In one group, the assistants acted as if they were experiencing anxiety. In the other group, the assistants acted excited and happy. Asked what the shot had done to them, subjects in the first group said the adrenaline shot made them feel anxious; subjects in the second group said the adrenaline made them feel excited and elated.
The way the assistants acted influenced the way the subjects interpreted their experience. And it was their interpretations that made their experience pleasant or unpleasant. The adrenaline shot was the same in both groups, and caused the same effects: it made their hearts pound, dilated their eyes, sent glucose to the muscles, and shut down the digestive tract.
Both groups experienced the same physical changes, but the way the assistants acted created a different meaning for the physical changes, and those meanings made the difference between anxiety and elation.
Change the meaning of an experience and the experience changes.
The late Viktor Frankl, a psychiatrist and a survivor of Hitler’s concentration camps, often changed the meaning of events for his patients, and it changed their lives. For example, an elderly and severely depressed man came to see Frankl. His wife had died and she had meant more to him than anything in the world.
“What would have happened,” Frankl asked the man, “if you had died first, and your wife would have survived you?”
The man answered: “Oh, for her this would have been terrible; how she would have suffered!”
“You see,” said Frankl, “such a suffering has been spared her, and it is you who have spared her this suffering; but now, you have to pay for it by surviving and mourning her.”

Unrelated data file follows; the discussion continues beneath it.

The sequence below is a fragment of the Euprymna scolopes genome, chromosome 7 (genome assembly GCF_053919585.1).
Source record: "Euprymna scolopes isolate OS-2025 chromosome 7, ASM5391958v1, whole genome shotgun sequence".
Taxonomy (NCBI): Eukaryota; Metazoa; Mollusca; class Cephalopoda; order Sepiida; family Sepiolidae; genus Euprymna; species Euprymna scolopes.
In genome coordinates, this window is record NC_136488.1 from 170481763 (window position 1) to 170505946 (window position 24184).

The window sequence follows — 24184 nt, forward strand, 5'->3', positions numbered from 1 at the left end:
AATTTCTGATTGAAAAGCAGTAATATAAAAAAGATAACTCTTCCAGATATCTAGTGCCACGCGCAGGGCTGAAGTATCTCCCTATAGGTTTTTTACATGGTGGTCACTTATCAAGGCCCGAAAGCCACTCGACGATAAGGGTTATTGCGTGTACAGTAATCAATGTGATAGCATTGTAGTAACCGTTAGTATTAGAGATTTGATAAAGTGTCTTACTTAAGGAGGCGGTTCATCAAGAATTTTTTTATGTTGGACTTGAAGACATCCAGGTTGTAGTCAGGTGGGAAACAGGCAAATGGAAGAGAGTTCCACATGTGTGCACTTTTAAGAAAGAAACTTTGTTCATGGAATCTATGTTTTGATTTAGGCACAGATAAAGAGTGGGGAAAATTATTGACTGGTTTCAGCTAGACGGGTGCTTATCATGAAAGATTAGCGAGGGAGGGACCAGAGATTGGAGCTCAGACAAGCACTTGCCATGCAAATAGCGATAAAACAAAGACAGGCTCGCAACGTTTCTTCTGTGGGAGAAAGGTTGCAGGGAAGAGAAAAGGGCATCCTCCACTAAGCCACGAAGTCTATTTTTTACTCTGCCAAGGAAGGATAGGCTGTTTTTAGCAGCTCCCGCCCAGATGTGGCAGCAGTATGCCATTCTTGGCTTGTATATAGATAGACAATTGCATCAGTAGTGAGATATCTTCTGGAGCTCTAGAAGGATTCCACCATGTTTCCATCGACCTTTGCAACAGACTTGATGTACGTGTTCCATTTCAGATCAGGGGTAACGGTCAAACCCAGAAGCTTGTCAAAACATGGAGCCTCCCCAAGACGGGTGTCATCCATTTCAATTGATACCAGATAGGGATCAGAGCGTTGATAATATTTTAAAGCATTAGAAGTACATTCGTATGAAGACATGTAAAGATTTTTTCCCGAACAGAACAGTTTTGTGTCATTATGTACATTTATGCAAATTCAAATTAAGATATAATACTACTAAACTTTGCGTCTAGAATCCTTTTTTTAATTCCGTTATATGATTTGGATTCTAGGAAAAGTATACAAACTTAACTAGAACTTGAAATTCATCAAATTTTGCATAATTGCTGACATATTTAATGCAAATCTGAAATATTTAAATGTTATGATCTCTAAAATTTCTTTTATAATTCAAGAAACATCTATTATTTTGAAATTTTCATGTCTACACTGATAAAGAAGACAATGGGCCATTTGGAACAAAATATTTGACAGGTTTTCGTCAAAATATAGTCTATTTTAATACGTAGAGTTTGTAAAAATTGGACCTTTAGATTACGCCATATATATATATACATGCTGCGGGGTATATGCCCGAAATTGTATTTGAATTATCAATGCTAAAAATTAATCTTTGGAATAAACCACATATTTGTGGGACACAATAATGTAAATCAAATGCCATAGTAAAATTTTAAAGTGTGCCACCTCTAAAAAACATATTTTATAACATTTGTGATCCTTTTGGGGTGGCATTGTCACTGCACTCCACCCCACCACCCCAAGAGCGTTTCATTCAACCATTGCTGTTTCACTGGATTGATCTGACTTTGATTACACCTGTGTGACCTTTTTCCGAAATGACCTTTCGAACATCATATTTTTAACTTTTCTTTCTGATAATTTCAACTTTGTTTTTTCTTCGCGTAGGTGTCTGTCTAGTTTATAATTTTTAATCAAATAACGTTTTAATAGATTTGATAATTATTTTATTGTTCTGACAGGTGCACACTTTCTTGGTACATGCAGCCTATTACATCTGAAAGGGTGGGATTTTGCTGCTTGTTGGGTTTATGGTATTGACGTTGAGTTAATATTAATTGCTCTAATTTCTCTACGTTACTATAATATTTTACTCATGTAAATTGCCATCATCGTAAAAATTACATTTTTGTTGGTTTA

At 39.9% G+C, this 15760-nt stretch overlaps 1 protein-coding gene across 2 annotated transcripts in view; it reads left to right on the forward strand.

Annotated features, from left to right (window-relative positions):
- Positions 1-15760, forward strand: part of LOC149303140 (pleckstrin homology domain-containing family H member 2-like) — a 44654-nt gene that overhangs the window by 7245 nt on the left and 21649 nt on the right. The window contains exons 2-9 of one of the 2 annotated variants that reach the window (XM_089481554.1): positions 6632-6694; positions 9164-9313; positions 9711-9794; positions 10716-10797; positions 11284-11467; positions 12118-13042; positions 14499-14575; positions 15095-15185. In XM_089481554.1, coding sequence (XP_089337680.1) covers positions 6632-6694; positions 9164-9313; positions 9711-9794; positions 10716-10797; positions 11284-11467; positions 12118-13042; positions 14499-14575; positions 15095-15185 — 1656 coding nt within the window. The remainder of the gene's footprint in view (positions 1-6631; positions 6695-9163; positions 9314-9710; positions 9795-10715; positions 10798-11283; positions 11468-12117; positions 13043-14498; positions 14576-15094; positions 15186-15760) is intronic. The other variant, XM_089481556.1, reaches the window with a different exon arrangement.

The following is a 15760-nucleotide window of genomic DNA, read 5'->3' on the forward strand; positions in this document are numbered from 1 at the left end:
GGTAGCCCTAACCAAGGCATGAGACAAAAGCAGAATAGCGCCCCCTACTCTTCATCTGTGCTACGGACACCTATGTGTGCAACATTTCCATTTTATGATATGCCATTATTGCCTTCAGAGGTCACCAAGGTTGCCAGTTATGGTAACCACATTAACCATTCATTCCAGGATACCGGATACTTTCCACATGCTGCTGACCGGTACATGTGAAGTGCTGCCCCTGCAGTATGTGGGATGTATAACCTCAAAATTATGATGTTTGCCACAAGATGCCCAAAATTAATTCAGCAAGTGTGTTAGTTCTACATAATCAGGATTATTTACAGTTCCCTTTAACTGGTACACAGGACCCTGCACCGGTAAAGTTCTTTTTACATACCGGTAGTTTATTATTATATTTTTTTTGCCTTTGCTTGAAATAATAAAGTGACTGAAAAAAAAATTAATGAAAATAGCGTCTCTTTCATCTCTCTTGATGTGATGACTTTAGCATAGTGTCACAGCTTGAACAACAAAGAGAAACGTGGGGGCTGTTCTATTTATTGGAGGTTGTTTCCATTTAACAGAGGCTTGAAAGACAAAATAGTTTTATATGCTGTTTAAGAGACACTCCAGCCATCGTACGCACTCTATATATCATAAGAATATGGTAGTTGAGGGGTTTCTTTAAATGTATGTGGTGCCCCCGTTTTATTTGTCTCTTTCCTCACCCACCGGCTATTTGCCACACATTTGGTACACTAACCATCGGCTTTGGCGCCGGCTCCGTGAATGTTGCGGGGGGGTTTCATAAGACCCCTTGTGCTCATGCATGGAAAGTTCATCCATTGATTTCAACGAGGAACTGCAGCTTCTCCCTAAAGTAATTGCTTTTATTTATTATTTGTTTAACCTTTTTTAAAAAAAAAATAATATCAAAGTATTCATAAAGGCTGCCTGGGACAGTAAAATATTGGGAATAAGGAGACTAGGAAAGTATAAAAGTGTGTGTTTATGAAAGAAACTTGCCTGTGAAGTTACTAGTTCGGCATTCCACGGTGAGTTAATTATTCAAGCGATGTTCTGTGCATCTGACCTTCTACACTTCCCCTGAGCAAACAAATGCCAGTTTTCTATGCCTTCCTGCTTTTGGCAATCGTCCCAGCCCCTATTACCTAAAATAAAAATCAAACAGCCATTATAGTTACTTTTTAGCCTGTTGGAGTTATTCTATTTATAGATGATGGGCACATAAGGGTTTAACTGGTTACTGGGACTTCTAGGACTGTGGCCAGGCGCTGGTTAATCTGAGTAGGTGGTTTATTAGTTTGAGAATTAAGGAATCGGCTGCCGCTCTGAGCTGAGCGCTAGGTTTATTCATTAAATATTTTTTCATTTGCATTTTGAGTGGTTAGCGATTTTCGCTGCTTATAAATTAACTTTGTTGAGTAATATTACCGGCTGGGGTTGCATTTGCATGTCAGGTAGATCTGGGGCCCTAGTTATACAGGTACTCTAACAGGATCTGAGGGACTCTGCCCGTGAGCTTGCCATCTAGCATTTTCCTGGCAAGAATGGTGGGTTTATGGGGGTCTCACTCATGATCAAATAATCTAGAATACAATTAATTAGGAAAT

The man didn’t say anything. He shook Dr. Frankl’s hand and calmly left. Frankl wrote:
Suffering ceases to be suffering in some way at the moment it finds a meaning, such as the meaning of a sacrifice.
The meanings you make in your life can be the difference between anxiety and elation, between hopelessness and courage, between failure and success, and even, as Frankl discovered in the concentration camps, between living and dying.
You have some control over the way you interpret the events of your life. The meanings of events are not written in stone. You can create more useful meanings for yourself. All it takes is a little thought.
This article was excerpted from the book, Principles For Personal Growth by Adam Khan. Buy it now here.
Adam Khan is the author of Slotralogy, Direct Your Mind, and co-author with Klassy Evans of What Difference Does It Make?: How the Sexes Differ and What You Can Do About It. Follow his podcast, The Adam Bomb.